• jono

    That’s a really good point Scott – would it be useful for us to encourage sysadmins to test, even if in VMs?

  • Philipp Gassmann

    Hi Jono Translation is great. And the quality is good. But! All the Online-Services of Canonical/Ubuntu are English-only., wiki, ubuntuone, singlesignon, etc. If Ubuntu want’s to be easy to get for everyone, that’s one big point that has to change. Every other big Player has localised Websites (Microsoft, Apple, etc.)

    This is even more a problem as ubuntuone is default in every install, and translated. But to use it, you are automatically connected to the online Services which have suddenly a different language.

    Are there plans to make the web presence of Ubuntu/Canonical multilingual?

  • ulrik

    This is interesting and intriguing. I think this is very important, localization is something that open source programs already do very well, ubuntu for example.

    The public and moderately malicious thoughts I have are about the proprietary nature of canonical’s Ubuntu One — outside the free sphere, there are no translators eager to work. For the user, it would have been so much better if the server side was open source; maybe we’d already have it localized!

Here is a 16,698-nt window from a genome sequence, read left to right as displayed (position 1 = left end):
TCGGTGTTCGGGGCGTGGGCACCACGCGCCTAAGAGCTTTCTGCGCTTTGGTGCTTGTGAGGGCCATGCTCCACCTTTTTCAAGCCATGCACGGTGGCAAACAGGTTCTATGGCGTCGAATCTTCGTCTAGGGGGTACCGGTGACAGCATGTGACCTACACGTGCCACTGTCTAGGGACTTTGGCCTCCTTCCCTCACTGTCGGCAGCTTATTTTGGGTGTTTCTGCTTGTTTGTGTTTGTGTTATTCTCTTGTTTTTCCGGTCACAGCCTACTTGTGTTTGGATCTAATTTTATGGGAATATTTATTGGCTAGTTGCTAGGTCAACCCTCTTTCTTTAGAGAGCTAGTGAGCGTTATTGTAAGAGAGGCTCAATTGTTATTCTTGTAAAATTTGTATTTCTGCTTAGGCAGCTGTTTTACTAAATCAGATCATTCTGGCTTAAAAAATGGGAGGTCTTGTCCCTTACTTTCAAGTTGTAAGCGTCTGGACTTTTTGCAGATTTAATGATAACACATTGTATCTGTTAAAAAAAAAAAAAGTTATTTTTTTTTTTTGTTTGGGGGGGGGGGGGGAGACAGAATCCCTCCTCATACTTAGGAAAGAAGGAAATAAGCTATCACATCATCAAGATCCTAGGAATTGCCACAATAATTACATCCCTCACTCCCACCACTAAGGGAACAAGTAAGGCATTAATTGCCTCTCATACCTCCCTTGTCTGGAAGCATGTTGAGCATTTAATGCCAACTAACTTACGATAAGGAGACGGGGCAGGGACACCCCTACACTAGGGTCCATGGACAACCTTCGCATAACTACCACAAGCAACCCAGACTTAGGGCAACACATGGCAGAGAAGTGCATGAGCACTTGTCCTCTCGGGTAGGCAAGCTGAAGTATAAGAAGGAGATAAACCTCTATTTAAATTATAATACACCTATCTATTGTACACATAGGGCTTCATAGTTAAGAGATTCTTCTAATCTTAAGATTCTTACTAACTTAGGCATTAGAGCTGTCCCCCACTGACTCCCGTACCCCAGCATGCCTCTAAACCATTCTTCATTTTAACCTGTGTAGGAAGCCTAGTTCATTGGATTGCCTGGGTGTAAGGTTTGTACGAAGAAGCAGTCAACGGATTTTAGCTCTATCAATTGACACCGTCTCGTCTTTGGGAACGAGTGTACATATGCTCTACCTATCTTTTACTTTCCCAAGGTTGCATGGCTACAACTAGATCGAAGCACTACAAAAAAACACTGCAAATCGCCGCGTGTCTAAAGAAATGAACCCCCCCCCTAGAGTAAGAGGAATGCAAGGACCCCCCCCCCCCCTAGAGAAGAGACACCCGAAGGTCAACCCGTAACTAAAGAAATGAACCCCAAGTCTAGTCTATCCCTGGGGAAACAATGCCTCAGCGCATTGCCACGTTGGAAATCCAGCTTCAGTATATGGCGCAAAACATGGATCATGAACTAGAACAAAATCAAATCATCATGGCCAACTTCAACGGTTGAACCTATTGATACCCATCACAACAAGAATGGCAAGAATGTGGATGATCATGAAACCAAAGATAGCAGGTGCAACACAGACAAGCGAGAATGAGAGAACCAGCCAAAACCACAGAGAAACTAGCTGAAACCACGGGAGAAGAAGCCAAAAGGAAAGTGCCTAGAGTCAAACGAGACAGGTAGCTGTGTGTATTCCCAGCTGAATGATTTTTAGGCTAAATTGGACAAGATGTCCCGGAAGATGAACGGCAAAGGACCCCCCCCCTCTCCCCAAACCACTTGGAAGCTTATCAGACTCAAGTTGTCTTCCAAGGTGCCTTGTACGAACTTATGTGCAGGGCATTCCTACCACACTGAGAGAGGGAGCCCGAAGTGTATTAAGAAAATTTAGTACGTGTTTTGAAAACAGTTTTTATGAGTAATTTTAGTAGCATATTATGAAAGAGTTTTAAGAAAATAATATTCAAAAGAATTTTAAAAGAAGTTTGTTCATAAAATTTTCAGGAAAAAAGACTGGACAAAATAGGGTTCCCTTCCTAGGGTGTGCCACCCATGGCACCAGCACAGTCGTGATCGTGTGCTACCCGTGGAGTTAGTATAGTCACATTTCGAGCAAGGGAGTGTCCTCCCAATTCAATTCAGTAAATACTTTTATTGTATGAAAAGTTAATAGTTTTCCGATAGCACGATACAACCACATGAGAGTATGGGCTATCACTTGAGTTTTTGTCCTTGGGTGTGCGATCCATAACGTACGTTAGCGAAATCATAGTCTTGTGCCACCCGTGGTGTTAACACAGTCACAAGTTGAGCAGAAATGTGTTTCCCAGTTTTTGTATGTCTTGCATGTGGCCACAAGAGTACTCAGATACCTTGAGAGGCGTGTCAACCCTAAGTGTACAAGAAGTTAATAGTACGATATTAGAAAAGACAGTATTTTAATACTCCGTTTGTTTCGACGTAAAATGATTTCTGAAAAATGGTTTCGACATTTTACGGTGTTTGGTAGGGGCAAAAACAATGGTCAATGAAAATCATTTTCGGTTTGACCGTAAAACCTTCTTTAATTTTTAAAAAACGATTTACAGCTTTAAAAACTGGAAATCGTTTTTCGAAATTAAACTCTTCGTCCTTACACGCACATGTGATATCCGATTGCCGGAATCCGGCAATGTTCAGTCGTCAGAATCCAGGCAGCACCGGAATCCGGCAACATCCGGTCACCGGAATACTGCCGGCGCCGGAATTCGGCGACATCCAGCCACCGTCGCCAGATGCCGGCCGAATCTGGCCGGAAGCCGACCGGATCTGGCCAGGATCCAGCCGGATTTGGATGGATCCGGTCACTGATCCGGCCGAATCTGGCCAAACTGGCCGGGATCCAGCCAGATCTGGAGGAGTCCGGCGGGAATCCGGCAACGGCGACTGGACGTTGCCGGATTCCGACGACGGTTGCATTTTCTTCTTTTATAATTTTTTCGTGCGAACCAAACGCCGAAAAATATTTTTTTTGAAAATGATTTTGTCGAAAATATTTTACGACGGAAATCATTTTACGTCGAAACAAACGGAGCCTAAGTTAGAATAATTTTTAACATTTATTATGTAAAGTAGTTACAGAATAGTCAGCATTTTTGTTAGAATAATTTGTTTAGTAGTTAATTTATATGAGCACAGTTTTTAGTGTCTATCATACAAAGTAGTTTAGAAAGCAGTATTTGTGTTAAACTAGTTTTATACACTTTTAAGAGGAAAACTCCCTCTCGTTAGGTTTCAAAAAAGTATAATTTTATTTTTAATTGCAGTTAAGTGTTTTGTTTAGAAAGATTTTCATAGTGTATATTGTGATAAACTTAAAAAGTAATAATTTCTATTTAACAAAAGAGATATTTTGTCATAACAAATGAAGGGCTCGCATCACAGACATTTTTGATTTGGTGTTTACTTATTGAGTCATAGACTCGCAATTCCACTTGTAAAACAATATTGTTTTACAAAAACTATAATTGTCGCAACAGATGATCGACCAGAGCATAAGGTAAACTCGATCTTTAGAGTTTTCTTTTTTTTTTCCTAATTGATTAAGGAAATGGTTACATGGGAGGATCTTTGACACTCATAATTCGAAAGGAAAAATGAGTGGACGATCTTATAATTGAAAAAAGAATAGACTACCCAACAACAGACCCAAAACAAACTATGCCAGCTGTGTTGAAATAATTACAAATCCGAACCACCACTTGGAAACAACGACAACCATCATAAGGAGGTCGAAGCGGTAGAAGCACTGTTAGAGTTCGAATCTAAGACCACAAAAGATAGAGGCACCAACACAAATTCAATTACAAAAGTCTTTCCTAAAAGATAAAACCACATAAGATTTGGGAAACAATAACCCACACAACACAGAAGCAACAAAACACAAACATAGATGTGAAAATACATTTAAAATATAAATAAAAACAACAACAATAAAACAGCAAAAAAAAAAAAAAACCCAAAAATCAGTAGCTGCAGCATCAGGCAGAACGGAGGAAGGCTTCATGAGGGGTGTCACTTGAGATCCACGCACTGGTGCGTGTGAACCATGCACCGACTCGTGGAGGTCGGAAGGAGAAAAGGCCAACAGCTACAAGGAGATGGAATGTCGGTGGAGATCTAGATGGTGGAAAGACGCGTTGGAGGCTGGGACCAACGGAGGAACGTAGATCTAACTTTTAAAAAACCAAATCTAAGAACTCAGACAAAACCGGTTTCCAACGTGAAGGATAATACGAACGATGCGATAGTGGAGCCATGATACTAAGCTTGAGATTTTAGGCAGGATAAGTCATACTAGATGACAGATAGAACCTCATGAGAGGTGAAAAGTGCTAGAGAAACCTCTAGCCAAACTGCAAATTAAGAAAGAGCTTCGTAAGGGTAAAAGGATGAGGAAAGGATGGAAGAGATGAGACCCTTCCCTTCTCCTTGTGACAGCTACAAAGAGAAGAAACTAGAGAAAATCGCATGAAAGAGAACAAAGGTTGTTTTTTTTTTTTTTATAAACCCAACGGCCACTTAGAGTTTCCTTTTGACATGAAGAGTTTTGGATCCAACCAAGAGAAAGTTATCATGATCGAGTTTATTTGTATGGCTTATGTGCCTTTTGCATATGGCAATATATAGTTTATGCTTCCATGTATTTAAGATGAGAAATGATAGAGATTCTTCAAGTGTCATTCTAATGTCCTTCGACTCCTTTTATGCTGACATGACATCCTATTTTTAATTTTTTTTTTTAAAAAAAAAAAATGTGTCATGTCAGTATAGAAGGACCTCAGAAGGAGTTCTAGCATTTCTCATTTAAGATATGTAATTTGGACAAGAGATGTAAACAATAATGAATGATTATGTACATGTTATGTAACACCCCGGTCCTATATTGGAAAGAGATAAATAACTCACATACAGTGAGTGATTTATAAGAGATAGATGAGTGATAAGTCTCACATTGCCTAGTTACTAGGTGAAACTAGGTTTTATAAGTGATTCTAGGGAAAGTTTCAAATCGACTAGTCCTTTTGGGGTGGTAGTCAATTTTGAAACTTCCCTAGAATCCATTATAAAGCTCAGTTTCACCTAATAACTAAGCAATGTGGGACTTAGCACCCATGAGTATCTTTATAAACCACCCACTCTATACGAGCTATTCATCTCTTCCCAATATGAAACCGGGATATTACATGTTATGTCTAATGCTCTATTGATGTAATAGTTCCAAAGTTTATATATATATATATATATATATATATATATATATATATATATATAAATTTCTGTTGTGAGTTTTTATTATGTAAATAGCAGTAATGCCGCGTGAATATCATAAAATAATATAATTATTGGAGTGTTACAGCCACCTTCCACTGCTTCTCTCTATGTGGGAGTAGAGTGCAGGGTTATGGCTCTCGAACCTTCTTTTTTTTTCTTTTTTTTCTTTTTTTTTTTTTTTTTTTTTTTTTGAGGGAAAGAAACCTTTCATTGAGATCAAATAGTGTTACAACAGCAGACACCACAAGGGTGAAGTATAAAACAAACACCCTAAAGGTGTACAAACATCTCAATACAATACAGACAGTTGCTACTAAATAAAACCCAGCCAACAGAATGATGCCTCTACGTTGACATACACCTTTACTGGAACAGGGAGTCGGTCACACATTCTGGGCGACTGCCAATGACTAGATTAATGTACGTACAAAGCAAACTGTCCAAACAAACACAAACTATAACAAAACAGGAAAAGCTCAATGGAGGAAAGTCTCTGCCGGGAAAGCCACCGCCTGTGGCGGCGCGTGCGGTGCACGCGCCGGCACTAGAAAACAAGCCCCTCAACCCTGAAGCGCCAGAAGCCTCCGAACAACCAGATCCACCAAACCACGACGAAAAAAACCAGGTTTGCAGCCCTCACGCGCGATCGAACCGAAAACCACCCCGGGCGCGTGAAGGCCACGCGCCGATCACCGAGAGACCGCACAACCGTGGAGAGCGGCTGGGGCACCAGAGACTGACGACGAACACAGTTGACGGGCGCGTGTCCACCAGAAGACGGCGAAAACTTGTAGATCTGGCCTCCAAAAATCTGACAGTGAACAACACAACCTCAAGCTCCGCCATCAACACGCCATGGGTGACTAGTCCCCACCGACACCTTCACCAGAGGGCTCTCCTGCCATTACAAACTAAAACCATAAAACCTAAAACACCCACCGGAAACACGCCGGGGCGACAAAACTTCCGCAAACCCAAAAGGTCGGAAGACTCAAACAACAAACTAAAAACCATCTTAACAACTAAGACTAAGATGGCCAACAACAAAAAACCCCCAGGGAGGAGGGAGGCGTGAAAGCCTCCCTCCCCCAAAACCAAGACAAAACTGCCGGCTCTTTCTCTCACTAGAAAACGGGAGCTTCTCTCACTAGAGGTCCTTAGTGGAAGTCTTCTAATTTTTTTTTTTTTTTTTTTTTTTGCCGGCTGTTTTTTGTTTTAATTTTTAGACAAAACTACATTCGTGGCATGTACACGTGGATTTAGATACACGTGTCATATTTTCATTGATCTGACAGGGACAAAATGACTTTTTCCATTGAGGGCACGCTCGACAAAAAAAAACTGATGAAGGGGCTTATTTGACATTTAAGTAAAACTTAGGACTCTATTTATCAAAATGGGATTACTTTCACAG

(Note: I’m not interested in using Ubuntu One myself)

  • Paradiesstaub

    Would be nice to see that Canonical listen more to Ubuntu Brainstorm – its full of big and small great ideas.

    Show last 3 folders – Save as dialog box:

  • cprofitt

    As a Beginners Team Council Member I would like to thank you for shining a little bit of light on the team. The folks involved in BT truly desire to give back to the Ubuntu Community and help others do so as well.

    I believe the team is pumped up and enthused about being mentioned!!

    Rock on!!